• Situation has ‘dramatically deteriorated’ since February
  • More talks needed for further progress, Kerry says in Geneva

The U.S. and Russia said they made progress toward a new cease-fire in Syria’s civil war but had no breakthroughs after nine hours of talks in Geneva, underscoring the deep differences that remain in bringing a lasting settlement to the country’s bloody conflict.

U.S. Secretary of State John Kerry and Russian Foreign Minister Sergei Lavrov also discussed ways to get humanitarian relief to the country’s besieged citizens. The focus was on ironing out details on how to address cease-fire violations by President Bashar al-Assad’s regime as well as the rise of a rebel group linked to al-Qaeda that has mingled with opposition groups backed by the U.S.

“We achieved clarity on the path forward,” Kerry told reporters at a briefing Friday, adding that the ultimate goal was to get all sides to the table “so we can have a serious negotiation about how to end this war.”

The meeting marked yet another attempt to find common ground on easing a conflict that has killed at least more than 250,000 people and spurred millions of Syrians to seek refuge in Europe. Numerous efforts in the past to pause the fighting and start a political transition have failed, stymied by al-Assad’s continued campaign against the rebels, Russian and Iranian air and ground support, and the moderate and extremist rebel groups fighting him.

“As we have all seen now, violations eventually became the norm rather than the exception,” Kerry said, discussing an original cease-fire reached in February. “Needless to say, the situation has dramatically deteriorated since the brief oasis of calm that followed the launch of the cessation of hostilities.”

Dire Situation

With international organizations and aid groups citing an increasingly dire situation in the key northern city of Aleppo, one focus of the talks was how to suspend the fighting long enough to effectively deliver humanitarian aid. The city has seen fierce battles between rebel groups and Syrian troops backed by Russian airstrikes. Hundreds of thousands of civilians remain cut off from relief.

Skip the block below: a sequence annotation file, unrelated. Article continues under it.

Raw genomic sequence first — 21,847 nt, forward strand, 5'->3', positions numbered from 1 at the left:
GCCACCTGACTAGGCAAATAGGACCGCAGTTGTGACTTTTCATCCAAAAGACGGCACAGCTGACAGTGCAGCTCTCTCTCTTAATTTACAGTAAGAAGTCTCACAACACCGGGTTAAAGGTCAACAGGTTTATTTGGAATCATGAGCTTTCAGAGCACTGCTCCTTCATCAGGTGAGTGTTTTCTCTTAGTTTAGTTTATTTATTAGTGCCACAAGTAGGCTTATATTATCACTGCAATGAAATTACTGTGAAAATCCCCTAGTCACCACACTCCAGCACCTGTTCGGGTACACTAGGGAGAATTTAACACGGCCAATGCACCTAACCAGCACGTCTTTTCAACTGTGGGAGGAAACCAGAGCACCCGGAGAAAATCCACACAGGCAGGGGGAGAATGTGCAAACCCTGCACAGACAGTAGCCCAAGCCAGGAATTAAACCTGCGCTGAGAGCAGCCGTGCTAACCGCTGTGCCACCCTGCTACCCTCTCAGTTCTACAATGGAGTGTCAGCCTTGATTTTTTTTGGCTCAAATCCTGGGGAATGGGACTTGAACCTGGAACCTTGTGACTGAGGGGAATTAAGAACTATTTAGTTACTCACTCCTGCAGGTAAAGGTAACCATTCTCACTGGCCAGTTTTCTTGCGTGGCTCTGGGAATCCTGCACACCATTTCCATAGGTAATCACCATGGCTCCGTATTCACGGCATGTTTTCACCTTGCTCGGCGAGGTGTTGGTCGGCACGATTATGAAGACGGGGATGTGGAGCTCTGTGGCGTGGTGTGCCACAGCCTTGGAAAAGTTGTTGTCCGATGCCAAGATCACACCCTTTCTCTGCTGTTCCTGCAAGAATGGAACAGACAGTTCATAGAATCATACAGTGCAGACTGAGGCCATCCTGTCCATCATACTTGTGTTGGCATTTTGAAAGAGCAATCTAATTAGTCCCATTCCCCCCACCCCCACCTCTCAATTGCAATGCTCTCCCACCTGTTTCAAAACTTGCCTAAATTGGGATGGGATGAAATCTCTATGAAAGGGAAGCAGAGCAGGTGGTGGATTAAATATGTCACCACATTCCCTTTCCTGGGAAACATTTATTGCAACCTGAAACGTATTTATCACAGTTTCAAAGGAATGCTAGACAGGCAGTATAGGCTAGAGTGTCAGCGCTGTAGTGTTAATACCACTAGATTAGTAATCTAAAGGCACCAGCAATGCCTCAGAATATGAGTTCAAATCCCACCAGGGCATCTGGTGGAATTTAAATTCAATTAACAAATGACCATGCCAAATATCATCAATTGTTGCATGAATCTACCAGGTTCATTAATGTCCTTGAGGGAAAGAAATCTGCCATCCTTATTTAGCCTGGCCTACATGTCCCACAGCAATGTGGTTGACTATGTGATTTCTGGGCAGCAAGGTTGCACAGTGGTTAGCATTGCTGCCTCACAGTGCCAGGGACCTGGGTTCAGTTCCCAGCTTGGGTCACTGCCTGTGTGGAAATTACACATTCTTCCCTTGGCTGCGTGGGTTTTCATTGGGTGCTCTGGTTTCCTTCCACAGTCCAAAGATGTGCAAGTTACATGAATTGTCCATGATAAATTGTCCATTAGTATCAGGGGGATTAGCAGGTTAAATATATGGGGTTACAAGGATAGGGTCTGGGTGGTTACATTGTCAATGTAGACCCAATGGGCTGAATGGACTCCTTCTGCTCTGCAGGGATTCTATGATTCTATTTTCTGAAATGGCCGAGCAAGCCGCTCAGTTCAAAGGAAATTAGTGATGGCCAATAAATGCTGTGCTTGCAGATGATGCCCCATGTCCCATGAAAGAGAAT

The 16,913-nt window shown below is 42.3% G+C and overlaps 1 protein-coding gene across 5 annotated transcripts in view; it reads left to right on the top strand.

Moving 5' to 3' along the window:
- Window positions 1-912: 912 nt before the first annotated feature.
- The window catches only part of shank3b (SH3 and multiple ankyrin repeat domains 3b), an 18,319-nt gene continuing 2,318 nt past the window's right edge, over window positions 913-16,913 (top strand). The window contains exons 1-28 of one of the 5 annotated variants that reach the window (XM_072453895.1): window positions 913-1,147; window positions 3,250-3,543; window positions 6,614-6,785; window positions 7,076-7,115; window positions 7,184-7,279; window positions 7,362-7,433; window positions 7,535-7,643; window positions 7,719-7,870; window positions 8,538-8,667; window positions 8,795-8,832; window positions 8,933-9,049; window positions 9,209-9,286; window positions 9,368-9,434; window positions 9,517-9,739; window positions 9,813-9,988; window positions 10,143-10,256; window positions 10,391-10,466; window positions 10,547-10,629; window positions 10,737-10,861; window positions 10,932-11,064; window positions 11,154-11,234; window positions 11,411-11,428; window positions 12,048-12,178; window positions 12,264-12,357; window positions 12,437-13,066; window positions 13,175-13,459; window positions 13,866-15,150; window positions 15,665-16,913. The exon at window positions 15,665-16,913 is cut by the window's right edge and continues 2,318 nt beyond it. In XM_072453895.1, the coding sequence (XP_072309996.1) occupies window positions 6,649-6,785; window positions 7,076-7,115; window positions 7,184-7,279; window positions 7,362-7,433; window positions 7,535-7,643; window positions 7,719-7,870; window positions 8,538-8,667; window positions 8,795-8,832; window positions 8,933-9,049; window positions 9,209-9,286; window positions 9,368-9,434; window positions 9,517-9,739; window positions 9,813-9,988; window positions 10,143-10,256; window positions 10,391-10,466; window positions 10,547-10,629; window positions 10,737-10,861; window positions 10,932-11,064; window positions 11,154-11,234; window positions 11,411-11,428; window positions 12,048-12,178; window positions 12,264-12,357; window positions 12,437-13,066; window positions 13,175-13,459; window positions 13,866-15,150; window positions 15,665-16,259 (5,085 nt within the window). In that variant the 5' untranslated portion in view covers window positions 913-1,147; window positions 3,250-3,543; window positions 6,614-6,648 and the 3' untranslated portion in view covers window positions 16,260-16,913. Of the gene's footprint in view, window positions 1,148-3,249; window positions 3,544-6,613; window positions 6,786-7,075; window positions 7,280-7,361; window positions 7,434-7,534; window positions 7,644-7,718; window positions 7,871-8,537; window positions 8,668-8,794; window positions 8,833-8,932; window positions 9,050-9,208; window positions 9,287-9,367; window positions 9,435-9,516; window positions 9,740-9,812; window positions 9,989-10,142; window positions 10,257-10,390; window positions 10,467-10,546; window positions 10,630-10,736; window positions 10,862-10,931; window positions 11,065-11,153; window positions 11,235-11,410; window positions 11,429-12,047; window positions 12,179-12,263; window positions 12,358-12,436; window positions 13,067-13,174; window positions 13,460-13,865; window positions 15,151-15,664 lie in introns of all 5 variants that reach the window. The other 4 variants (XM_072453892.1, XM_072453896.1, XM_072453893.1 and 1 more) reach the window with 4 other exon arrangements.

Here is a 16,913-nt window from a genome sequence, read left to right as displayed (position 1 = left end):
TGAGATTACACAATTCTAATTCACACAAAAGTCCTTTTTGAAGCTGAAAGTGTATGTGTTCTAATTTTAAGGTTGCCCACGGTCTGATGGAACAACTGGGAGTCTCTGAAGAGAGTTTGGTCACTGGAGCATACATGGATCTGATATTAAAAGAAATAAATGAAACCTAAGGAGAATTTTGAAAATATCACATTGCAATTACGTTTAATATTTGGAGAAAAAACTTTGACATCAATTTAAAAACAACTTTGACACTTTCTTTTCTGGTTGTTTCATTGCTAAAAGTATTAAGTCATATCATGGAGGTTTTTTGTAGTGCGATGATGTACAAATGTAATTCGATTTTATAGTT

Yet the comments by Kerry and Lavrov also reflect how the two countries remain far apart on big issues, including Assad’s fate and the U.S. insistence that his forces, as well as Russia’s, not target moderate opposition groups as they pursue the Nusra and Islamic State, whose headquarters are in the Syrian city of Raqqa.

Kerry reiterated the need for a political transition. Lavrov, meanwhile, called for “pragmatism,” citing the cases of Libya and Iraq, two countries that fell into chaos after their leaders were removed from power.

“Everyone understands one cannot make these mistakes once again,” Lavrov said.

“For the Russians, Assad is part of the solution -- that’s a fundamental difference between the two sides,” said Derek Chollet, a senior adviser at the German Marshall Fund and a former member of the Obama administration. “Short of some reconciliation on that core difference it’s hard to see much possibility for cooperation.”

Ease Suffering

The U.S. and Russia stressed that Friday’s talks were not meant to address the political issue, but to ease regular Syrians’ suffering and bring a halt to the fighting and create room for broader negotiations later on.

Talks between teams from both the U.S. and Russia will continue over the next several days, they said.

A key concern for Russia is the fact that the Nusra Front-- which recently changed its name to Jabhat Fatah al-Sham -- has in many cases teamed up with moderate rebels that the U.S. supports. The U.S. argues that Russia is targeting moderate rebels under the guise of fighting terrorists. Russia, on the other hand, says the U.S. is looking to block strikes on terrorist groups out of concern that the rebels it supports would be hit.

The U.S. and Russia have also discussed a proposal under which Russia would ground Syria’s air force in exchange for intelligence about Nusra’s location for coordinated air strikes. That idea -- known as the Joint Implementation Group agreement -- has run up against opposition from within other agencies in the U.S. government, complicating Kerry’s efforts.

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